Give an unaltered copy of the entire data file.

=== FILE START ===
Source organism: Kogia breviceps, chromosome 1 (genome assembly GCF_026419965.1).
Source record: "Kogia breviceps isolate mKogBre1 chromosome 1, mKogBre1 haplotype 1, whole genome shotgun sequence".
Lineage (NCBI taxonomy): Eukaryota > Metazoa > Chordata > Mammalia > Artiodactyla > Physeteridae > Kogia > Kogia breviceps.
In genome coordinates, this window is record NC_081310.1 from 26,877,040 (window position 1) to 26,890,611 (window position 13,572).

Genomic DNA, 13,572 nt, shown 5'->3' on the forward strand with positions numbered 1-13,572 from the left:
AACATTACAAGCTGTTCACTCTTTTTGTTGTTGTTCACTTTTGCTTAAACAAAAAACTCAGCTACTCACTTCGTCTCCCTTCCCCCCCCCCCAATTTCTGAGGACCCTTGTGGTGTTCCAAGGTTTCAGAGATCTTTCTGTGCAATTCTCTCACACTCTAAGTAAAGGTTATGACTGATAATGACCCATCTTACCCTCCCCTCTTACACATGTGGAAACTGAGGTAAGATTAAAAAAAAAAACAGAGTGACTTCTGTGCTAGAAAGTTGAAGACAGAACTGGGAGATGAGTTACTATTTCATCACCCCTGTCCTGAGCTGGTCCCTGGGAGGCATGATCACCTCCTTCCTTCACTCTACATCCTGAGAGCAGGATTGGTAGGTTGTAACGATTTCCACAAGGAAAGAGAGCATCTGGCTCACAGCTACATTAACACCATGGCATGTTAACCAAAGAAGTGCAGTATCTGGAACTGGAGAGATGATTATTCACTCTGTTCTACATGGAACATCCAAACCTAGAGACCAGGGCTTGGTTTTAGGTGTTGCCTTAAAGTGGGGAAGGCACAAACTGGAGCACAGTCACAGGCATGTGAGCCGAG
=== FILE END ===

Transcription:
Source organism: Kogia breviceps, chromosome 1 (genome assembly GCF_026419965.1).
Source record: "Kogia breviceps isolate mKogBre1 chromosome 1, mKogBre1 haplotype 1, whole genome shotgun sequence".
Lineage (NCBI taxonomy): Eukaryota > Metazoa > Chordata > Mammalia > Artiodactyla > Physeteridae > Kogia > Kogia breviceps.
In genome coordinates, this window is record NC_081310.1 from 26,877,040 (window position 1) to 26,890,611 (window position 13,572).

Genomic DNA, 13,572 nt, shown 5'->3' on the forward strand with positions numbered 1-13,572 from the left:
AACATTACAAGCTGTTCACTCTTTTTGTTGTTGTTCACTTTTGCTTAAACAAAAAACTCAGCTACTCACTTCGTCTCCCTTCCCCCCCCCCCAATTTCTGAGGACCCTTGTGGTGTTCCAAGGTTTCAGAGATCTTTCTGTGCAATTCTCTCACACTCTAAGTAAAGGTTATGACTGATAATGACCCATCTTACCCTCCCCTCTTACACATGTGGAAACTGAGGTAAGATTAAAAAAAAAAACAGAGTGACTTCTGTGCTAGAAAGTTGAAGACAGAACTGGGAGATGAGTTACTATTTCATCACCCCTGTCCTGAGCTGGTCCCTGGGAGGCATGATCACCTCCTTCCTTCACTCTACATCCTGAGAGCAGGATTGGTAGGTTGTAACGATTTCCACAAGGAAAGAGAGCATCTGGCTCACAGCTACATTAACACCATGGCATGTTAACCAAAGAAGTGCAGTATCTGGAACTGGAGAGATGATTATTCACTCTGTTCTACATGGAACATCCAAACCTAGAGACCAGGGCTTGGTTTTAGGTGTTGCCTTAAAGTGGGGAAGGCACAAACTGGAGCACAGTCACAGGCATGTGAGCCGAG